Under construction (25 January 2005)

References for Further Information

  1. Learning Outcomes/Attributes, ABET j—Knowledge of Contemporary Issues, accessed 25 January 2005
  2. Crawley, E.F. (2002). Creating the CDIO Syllabus, A Universal Template for Engineering Education, Proceedings, Frontiers in Education Conference

    Abstract: This paper details how a team at the Massachusetts Institute of Technology identified and codified a set of goals for engineering education, which can serve as the basis for curricular improvement and outcome based assessment. The result of two years of scholarship, these goals are embodied in The CDIO Syllabus, A Statement of Goals for Undergraduate Engineering Education.

    The specific CDIO (Conceive — Design — Implement — Operate) Syllabus objective is to create rational, complete, universal and generalizable goals for undergraduate engineering education. The Syllabus focuses on personal, interpersonal and system building skills, and leaves a placeholder for the disciplinary fundamentals appropriate for any specific field of engineering. It complements and significantly expands on ABET’s criteria. The process of adapting the Syllabus to a degree program includes a survey step to determine the desired level of proficiency in the designated skills that is, by consensus, expected of program’s graduates.

    With rationale, detail and broad applicability, the CDIO Syllabus’ principal value is that it can be generalized to serve as a model from which any university’s engineering programs may derive specific learning outcomes. A work in progress, we encourage examination, comment and potential adoption. Widespread adoption of the Syllabus will facilitate sharing of the best curricular and pedagogic approaches, and it will promote the development of standardized assessment tools.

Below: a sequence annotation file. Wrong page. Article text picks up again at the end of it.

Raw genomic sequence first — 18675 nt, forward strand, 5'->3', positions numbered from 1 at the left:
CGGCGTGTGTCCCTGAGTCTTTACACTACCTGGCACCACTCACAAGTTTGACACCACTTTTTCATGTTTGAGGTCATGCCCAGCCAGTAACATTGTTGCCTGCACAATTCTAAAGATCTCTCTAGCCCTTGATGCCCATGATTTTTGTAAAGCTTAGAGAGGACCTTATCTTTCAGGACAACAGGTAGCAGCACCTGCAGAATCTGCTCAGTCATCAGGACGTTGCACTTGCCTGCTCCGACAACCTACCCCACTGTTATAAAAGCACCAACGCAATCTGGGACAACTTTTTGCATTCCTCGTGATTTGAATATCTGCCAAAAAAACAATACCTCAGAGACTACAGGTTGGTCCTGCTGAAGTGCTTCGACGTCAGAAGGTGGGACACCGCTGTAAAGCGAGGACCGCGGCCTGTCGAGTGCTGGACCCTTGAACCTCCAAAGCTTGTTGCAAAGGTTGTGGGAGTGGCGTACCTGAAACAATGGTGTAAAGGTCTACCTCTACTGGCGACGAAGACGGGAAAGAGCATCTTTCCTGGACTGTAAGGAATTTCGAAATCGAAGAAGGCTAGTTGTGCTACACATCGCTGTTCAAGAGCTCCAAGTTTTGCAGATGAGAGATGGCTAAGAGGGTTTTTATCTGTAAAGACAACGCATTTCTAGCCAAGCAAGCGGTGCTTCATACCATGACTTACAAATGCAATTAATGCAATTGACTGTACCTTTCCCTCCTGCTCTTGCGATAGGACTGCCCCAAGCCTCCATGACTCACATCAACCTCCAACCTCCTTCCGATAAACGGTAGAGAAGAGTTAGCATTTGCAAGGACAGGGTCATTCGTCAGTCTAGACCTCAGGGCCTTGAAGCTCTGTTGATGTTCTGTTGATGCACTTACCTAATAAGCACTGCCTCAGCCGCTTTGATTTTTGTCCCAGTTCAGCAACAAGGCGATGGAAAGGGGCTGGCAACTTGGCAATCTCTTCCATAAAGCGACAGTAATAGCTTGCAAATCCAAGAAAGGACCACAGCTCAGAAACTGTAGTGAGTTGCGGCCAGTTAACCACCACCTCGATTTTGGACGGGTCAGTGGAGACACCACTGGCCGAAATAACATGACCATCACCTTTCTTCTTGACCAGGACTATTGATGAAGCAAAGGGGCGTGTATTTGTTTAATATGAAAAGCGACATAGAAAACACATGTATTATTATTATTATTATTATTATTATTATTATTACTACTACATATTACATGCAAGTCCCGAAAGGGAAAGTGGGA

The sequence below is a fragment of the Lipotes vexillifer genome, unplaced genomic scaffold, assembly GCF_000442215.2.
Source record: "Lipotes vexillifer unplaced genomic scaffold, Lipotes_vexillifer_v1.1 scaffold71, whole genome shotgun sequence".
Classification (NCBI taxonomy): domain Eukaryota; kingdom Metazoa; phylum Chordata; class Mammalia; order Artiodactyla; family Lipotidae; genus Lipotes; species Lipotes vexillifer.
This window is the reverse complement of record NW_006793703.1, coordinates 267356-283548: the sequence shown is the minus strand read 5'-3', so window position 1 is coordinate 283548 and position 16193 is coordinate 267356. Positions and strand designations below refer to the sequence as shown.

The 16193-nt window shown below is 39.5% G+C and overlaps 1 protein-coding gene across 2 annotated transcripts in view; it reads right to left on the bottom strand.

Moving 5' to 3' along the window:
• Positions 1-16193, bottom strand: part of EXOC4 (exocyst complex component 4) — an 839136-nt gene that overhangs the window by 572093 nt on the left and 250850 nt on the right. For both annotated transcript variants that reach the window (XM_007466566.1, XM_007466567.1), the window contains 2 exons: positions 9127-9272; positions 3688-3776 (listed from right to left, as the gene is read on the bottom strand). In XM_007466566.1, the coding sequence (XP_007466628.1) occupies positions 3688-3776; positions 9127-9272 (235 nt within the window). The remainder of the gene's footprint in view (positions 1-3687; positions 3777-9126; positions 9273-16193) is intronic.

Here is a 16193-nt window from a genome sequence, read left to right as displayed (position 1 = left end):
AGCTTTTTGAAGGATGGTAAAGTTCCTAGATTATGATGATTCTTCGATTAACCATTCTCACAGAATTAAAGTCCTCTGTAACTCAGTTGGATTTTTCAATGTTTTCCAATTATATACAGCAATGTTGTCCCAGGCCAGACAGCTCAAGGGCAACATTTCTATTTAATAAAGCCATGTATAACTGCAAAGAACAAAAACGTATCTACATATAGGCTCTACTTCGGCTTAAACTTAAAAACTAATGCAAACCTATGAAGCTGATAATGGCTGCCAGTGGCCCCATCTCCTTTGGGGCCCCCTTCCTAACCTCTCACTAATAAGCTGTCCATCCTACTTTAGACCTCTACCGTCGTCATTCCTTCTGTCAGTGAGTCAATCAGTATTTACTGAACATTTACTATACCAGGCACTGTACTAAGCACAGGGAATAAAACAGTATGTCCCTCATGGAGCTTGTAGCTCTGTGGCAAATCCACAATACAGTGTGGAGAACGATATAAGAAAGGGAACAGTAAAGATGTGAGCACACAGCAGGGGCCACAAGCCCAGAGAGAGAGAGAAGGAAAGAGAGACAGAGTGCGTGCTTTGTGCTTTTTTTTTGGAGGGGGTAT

3. Felder, R.M., and Brent, R. (2003). Designing and Teaching Courses to Satisfy the ABET Engineering Criteria. Journal of Engineering Education, 92:1, 7-25.

    Abstract: Since the new ABET accreditation system was first introduced to American engineering education in the middle 1990s as Engineering Criteria 2000, most discussion in the literature has focused on how to assess Outcomes 3a–3k and relatively little has concerned how to equip students with the skills and attitudes specified in those outcomes. This paper seeks to fill this gap. Its goals are to (1) overview the accreditation process and clarify the confusing array of terms associated with it (objectives, outcomes, outcome indicators, etc.); (2) provide guidance on the formulation of course learning objectives and assessment methods that address Outcomes 3a–3k; (3) identify and describe instructional techniques that should effectively prepare students to achieve those outcomes by the time they graduate; and (4) propose a strategy for integrating programlevel and course-level activities when designing an instructional program to meet the requirements of the ABET engineering criteria.

  4. National Research Council. (2001). Knowing What Students Know: The Science and Design of Educational Assessment. Committee on the Foundations of Assessment, James W. Pellegrino, Naomi Chudowsky, and Robert Glaser, editors, Board on Testing and Assessment, Center for Education, National Research Council.